Poor writing, not specialized concepts, drive processing difficulty in legal texts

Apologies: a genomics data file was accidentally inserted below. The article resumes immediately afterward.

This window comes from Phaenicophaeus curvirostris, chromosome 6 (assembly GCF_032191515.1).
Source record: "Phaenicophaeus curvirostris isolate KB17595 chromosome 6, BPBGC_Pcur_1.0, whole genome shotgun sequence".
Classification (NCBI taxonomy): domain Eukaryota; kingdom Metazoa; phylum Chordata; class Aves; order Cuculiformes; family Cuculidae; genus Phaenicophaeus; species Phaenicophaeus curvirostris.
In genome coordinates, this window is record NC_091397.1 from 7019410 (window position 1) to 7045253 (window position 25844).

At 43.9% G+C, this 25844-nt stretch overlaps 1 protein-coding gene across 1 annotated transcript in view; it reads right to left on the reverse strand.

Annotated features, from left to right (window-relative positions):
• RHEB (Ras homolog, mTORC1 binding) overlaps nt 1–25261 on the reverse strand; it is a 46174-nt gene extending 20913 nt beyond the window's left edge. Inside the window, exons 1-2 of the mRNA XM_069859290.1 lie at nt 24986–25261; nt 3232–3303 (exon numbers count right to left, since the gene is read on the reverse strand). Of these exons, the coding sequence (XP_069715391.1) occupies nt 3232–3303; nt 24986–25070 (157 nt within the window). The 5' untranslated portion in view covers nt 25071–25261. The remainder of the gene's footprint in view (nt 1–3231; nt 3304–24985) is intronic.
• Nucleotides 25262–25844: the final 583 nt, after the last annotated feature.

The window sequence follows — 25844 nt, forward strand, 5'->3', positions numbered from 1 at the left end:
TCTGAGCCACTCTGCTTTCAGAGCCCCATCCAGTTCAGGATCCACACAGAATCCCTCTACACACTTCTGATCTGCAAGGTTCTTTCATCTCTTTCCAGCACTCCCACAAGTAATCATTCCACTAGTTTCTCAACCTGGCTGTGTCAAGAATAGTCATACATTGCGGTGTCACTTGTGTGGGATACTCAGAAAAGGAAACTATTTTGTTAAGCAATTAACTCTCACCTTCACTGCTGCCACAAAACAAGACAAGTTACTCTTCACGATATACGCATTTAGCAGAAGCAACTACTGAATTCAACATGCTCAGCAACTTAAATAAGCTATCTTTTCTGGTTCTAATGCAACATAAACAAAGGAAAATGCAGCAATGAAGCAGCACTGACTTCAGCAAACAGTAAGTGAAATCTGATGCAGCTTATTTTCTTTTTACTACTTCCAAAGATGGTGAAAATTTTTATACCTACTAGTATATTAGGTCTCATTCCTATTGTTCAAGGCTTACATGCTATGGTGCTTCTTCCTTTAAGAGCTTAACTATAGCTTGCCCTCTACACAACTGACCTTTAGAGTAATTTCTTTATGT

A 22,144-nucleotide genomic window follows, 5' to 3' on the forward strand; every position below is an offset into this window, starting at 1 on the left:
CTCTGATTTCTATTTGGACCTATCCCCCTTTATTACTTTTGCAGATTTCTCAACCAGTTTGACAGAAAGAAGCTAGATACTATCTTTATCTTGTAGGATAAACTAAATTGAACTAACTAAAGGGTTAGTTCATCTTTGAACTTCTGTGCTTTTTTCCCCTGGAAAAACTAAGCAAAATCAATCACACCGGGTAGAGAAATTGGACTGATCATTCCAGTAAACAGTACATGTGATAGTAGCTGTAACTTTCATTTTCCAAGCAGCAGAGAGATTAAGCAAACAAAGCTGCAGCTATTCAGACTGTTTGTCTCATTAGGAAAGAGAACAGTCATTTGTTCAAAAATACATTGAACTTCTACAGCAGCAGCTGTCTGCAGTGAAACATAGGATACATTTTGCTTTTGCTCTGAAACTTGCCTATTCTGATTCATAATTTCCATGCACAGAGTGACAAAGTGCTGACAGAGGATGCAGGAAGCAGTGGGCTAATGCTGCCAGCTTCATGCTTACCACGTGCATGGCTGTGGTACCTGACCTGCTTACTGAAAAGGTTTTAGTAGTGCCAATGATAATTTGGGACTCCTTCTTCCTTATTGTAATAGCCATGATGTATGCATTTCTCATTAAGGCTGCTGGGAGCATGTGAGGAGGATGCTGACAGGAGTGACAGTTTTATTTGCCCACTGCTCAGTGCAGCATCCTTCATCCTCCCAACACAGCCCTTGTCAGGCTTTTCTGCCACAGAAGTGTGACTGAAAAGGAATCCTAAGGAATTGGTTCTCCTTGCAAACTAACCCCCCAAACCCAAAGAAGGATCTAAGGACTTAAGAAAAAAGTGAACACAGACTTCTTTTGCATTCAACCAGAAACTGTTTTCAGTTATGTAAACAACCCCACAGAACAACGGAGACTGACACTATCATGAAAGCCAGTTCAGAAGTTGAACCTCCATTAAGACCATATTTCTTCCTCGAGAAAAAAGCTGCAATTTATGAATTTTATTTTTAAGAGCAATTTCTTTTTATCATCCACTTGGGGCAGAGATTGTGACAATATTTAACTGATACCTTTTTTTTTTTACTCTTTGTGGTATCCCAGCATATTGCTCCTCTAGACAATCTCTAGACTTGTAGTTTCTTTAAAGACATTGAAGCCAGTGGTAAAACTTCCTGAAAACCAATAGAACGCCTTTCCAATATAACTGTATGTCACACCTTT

Although contracts and other legal documents have long been known to cause processing difficulty in laypeople, the source and nature of this difficulty has remained unclear. To better understand this mismatch, we conducted a corpus analysis (10 million words) to investigate to what extent difficult-to-process features that are reportedly common in contracts–such as center embedding, low-frequency jargon, passive voice and non-standard capitalization–are in fact present in contracts relative to normal texts. We found that all of these features were strikingly more prevalent in contracts relative to standard-English texts. We also conducted an experimental study ($n=108$ subjects) to determine to what extent such features cause processing difficulties for laypeople of different reading levels. We found that contractual excerpts containing these features were recalled and comprehended at a lower rate than excerpts without these features, even for experienced readers, and that center-embedded clauses led to greater decreases in recall than other features. Our findings suggest that the processing difficulty of legal texts may largely result from working memory costs imposed by complex syntactic features{such as center-embedded clauses{as opposed to a mere lack of understanding of specialized legal concepts. These findings also undermine the specialized concepts account of legal theory, according to which law is a system built upon expert knowledge of technical concepts, and suggest that editing out problematic features of legal texts would be both tractable and beneficial for society at large.